The HNA covers six areas of concern: physical, practical, family/relationship, emotional, spiritual/religious, lifestyle and information needs. In Glasgow, people’s three main areas of concern were money and housing, fatigue and tiredness, and mobility.

The evaluation shows that:

● ICJ has helped people claim almost £13.5m in financial support such as welfare payments, and write off more than £100,000 of debt;

● ICJ is helping the very people with cancer who need the support the most – the Scottish Government’s tool for identifying deprivation (the Scottish Index of Multiple Deprivation) shows 77% of people using the service are from the most deprived areas in Glasgow;

● ICJ patients’ level of concern drops significantly, both statistically and clinically, and reduces distress to a manageable level;

● Evidence from the EQ5D instrument for measuring generic health status demonstrates significant improvement in quality of life post ICJ intervention;

● by addressing housing concerns early ICJ has prevented anyone losing their home avoiding costs of up to £5m;

● ICJ has supported people to go back to work when they want to, which is having a direct impact on the local economy;

● clinicians have said ICJ has supported them to regain focus on clinical issues and saved clinical time while improving job satisfaction and morale.

Onward referrals have been made to more than 220 organisations in Glasgow which provide further support. ICJ is delivering on the Scottish Government’s nine national health and wellbeing outcomes as part of its plans to integrate health and social care and the Scottish Government has pledged its support for the model and used it as an example of best practice.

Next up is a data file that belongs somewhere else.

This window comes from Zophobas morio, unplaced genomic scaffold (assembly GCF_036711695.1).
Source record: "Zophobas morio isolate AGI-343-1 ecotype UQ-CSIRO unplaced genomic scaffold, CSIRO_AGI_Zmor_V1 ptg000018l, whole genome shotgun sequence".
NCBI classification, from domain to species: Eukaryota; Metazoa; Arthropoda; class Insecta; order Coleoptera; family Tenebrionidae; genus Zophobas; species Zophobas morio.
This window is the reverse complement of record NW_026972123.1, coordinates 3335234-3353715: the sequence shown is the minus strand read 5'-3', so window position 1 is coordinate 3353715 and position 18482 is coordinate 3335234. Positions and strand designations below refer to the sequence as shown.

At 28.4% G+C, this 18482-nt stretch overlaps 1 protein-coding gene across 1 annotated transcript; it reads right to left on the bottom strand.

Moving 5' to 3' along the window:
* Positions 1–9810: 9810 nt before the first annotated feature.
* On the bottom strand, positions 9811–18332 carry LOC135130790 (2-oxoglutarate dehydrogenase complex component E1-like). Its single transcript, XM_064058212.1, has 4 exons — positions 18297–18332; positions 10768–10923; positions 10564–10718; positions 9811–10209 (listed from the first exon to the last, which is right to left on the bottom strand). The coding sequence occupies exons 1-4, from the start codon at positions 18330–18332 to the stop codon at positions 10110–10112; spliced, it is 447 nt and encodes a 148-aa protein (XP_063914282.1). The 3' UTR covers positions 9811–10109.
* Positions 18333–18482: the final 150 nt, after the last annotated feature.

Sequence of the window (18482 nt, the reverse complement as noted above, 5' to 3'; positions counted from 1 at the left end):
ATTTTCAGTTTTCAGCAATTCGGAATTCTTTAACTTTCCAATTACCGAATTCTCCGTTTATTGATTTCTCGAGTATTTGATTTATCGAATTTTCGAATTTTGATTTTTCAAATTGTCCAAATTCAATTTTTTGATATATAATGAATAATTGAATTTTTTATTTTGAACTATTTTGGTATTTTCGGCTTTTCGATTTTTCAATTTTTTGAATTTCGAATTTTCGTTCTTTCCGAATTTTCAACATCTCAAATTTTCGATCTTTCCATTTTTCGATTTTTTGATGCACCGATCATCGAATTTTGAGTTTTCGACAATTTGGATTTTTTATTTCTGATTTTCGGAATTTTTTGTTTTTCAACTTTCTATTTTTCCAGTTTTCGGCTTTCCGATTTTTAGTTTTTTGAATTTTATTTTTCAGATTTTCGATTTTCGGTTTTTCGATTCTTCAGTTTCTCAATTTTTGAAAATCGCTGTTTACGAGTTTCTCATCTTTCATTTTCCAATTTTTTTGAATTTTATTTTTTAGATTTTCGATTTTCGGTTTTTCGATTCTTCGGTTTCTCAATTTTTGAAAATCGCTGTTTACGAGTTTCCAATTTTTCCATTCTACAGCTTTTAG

Key to the success of ICJ has been a joined-up approach between relevant organisations, the offer of support at the earliest opportunity, and the provision of a link worker as a single point of contact.

The evaluation demonstrates that there is a shift in the balance of care from the acute sector to community and in supporting the integration of health and care.

It is demonstrating the key importance of secure and appropriate housing support, supporting people living with cancer and their families to remain in their own home for longer, thus preventing homelessness.

Key enablers have been:

● strong leadership and champions across all organisations;

● buy-in from partners and champions across all organisations;

● the skilled workforce;

● the workable process.

The learning from this programme is being explored in other areas such as drug and alcohol interventions as well as exploring sustainability and learning for other long-term conditions.

Taking the key principles from ICJ, we have developed a national programme called the Macmillan Local Authority Partnership Programme (MLAPP).

MLAPP has been working with local authorities in both England and Scotland, exploring how to develop integrated models of non-clinical care and support for people living with cancer which are personalised, co-ordinated and promote wellbeing and independence. The programme is developing collaborations across social care, health and communities.

Similar to ICJ, important areas of work across the MLAPP programme include:

● understanding the needs of local population and current pathways;

● understanding what assets already exist in local areas to build sustainable solutions utilising these assets;

● taking a co-production approach with people living with cancer and professionals to developing solutions.

The programme is being evaluated by the consultancy SQW and the Social Care Institute for Excellence and we have developed a toolkit which shares the learning. It can be found at